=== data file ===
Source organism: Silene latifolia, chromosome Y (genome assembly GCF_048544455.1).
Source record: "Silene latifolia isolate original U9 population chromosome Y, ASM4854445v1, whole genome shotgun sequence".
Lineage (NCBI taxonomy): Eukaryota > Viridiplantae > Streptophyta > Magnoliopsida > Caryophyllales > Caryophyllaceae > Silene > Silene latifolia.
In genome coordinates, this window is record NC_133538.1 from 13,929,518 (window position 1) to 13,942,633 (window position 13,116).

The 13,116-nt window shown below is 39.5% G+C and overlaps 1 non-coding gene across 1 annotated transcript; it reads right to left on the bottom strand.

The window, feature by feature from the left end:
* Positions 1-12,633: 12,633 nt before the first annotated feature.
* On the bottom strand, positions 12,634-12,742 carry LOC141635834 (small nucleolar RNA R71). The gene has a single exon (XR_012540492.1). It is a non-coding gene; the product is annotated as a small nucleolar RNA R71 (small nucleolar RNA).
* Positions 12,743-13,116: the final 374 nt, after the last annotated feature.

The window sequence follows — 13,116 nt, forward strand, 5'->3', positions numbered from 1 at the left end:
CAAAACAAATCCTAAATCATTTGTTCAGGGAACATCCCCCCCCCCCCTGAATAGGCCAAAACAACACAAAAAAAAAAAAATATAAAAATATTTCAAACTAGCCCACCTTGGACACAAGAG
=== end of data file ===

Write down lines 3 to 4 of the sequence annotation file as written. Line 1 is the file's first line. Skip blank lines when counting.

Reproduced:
Lineage (NCBI taxonomy): Eukaryota > Viridiplantae > Streptophyta > Magnoliopsida > Caryophyllales > Caryophyllaceae > Silene > Silene latifolia.
In genome coordinates, this window is record NC_133538.1 from 13,929,518 (window position 1) to 13,942,633 (window position 13,116).